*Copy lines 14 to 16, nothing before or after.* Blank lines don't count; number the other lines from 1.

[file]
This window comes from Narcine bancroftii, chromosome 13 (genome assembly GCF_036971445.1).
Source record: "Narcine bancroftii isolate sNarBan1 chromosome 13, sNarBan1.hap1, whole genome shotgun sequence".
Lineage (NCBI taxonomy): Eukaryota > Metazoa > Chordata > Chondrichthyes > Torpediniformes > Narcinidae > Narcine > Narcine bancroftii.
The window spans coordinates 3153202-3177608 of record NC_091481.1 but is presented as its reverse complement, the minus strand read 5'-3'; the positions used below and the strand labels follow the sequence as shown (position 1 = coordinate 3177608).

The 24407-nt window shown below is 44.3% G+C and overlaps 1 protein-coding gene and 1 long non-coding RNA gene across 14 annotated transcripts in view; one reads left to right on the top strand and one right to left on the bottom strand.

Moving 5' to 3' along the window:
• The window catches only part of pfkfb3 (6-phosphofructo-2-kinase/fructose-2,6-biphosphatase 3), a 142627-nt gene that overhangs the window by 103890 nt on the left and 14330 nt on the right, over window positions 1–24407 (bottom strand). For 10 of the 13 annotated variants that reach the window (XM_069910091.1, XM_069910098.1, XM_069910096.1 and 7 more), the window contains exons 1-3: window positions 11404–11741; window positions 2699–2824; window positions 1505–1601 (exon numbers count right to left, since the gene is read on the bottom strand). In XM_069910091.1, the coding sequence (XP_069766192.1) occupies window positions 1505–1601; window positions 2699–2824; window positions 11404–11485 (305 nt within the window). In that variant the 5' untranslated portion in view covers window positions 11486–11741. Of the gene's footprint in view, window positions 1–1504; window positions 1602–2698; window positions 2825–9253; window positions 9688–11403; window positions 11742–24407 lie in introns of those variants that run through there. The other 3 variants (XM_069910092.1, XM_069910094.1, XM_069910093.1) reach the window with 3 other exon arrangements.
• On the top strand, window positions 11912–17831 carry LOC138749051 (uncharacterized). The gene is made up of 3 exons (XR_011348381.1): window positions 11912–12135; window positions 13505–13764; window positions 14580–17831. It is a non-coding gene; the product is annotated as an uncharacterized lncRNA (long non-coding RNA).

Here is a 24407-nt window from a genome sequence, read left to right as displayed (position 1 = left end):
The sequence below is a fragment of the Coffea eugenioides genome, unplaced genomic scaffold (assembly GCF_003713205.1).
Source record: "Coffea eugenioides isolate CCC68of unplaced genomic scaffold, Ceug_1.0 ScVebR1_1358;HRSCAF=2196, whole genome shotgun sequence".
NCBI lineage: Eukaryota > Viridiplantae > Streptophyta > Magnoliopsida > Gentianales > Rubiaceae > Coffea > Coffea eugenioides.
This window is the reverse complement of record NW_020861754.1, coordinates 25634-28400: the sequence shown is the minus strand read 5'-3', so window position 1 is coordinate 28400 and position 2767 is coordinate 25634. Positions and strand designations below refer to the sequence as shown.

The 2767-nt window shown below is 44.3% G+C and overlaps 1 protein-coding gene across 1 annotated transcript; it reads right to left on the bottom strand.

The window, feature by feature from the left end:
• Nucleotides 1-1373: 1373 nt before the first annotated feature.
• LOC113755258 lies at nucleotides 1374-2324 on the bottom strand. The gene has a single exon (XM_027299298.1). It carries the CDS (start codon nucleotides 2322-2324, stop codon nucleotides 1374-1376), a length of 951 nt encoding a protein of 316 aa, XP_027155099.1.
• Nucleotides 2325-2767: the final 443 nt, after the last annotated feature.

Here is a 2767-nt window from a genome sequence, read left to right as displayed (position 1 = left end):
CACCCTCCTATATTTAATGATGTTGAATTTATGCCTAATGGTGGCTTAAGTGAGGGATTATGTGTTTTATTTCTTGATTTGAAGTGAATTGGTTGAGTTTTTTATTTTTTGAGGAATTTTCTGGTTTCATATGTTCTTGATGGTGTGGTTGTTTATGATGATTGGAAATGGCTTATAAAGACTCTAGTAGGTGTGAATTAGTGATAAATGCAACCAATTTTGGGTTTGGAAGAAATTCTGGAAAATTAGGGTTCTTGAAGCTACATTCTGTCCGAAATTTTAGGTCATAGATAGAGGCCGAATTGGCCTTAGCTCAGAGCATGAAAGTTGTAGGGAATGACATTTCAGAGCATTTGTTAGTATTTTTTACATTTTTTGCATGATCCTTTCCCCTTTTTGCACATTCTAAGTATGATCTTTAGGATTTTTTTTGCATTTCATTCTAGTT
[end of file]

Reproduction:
The 2767-nt window shown below is 44.3% G+C and overlaps 1 protein-coding gene across 1 annotated transcript; it reads right to left on the bottom strand.

The window, feature by feature from the left end:
• Nucleotides 1-1373: 1373 nt before the first annotated feature.